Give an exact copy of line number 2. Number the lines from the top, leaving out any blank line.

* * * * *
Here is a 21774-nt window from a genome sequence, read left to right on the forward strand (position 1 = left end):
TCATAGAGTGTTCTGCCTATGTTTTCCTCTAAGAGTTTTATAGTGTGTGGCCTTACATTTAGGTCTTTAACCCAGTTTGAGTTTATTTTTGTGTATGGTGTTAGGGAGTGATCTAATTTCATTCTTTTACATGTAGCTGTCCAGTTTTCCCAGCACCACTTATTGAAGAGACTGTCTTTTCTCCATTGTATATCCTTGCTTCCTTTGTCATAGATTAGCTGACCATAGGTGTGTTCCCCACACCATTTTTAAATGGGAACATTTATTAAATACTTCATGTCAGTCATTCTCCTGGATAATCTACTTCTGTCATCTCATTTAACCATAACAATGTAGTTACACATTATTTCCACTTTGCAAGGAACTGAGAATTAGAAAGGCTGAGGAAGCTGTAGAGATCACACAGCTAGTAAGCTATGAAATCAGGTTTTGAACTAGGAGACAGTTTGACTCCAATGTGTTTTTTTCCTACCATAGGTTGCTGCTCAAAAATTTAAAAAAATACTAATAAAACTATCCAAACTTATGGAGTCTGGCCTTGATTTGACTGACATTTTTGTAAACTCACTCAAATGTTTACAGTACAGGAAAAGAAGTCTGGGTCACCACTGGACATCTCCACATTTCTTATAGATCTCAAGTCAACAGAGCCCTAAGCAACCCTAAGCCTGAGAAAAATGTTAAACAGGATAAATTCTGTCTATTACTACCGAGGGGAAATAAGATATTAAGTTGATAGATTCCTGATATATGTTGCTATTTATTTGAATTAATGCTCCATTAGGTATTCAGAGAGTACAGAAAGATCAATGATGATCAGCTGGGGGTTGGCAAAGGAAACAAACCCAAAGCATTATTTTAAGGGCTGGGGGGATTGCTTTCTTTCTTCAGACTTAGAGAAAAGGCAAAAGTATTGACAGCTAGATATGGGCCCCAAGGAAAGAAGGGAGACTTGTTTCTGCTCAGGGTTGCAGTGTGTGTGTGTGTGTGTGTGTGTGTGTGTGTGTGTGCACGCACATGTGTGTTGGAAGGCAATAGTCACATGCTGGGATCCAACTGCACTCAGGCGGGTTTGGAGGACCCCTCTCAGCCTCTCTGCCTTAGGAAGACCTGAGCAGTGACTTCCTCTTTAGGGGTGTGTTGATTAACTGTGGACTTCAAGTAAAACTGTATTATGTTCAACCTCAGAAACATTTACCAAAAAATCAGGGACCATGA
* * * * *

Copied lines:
TCATAGAGTGTTCTGCCTATGTTTTCCTCTAAGAGTTTTATAGTGTGTGGCCTTACATTTAGGTCTTTAACCCAGTTTGAGTTTATTTTTGTGTATGGTGTTAGGGAGTGATCTAATTTCATTCTTTTACATGTAGCTGTCCAGTTTTCCCAGCACCACTTATTGAAGAGACTGTCTTTTCTCCATTGTATATCCTTGCTTCCTTTGTCATAGATTAGCTGACCATAGGTGTGTTCCCCACACCATTTTTAAATGGGAACATTTATTAAATACTTCATGTCAGTCATTCTCCTGGATAATCTACTTCTGTCATCTCATTTAACCATAACAATGTAGTTACACATTATTTCCACTTTGCAAGGAACTGAGAATTAGAAAGGCTGAGGAAGCTGTAGAGATCACACAGCTAGTAAGCTATGAAATCAGGTTTTGAACTAGGAGACAGTTTGACTCCAATGTGTTTTTTTCCTACCATAGGTTGCTGCTCAAAAATTTAAAAAAATACTAATAAAACTATCCAAACTTATGGAGTCTGGCCTTGATTTGACTGACATTTTTGTAAACTCACTCAAATGTTTACAGTACAGGAAAAGAAGTCTGGGTCACCACTGGACATCTCCACATTTCTTATAGATCTCAAGTCAACAGAGCCCTAAGCAACCCTAAGCCTGAGAAAAATGTTAAACAGGATAAATTCTGTCTATTACTACCGAGGGGAAATAAGATATTAAGTTGATAGATTCCTGATATATGTTGCTATTTATTTGAATTAATGCTCCATTAGGTATTCAGAGAGTACAGAAAGATCAATGATGATCAGCTGGGGGTTGGCAAAGGAAACAAACCCAAAGCATTATTTTAAGGGCTGGGGGGATTGCTTTCTTTCTTCAGACTTAGAGAAAAGGCAAAAGTATTGACAGCTAGATATGGGCCCCAAGGAAAGAAGGGAGACTTGTTTCTGCTCAGGGTTGCAGTGTGTGTGTGTGTGTGTGTGTGTGTGTGTGTGTGTGCACGCACATGTGTGTTGGAAGGCAATAGTCACATGCTGGGATCCAACTGCACTCAGGCGGGTTTGGAGGACCCCTCTCAGCCTCTCTGCCTTAGGAAGACCTGAGCAGTGACTTCCTCTTTAGGGGTGTGTTGATTAACTGTGGACTTCAAGTAAAACTGTATTATGTTCAACCTCAGAAACATTTACCAAAAAATCAGGGACCATGA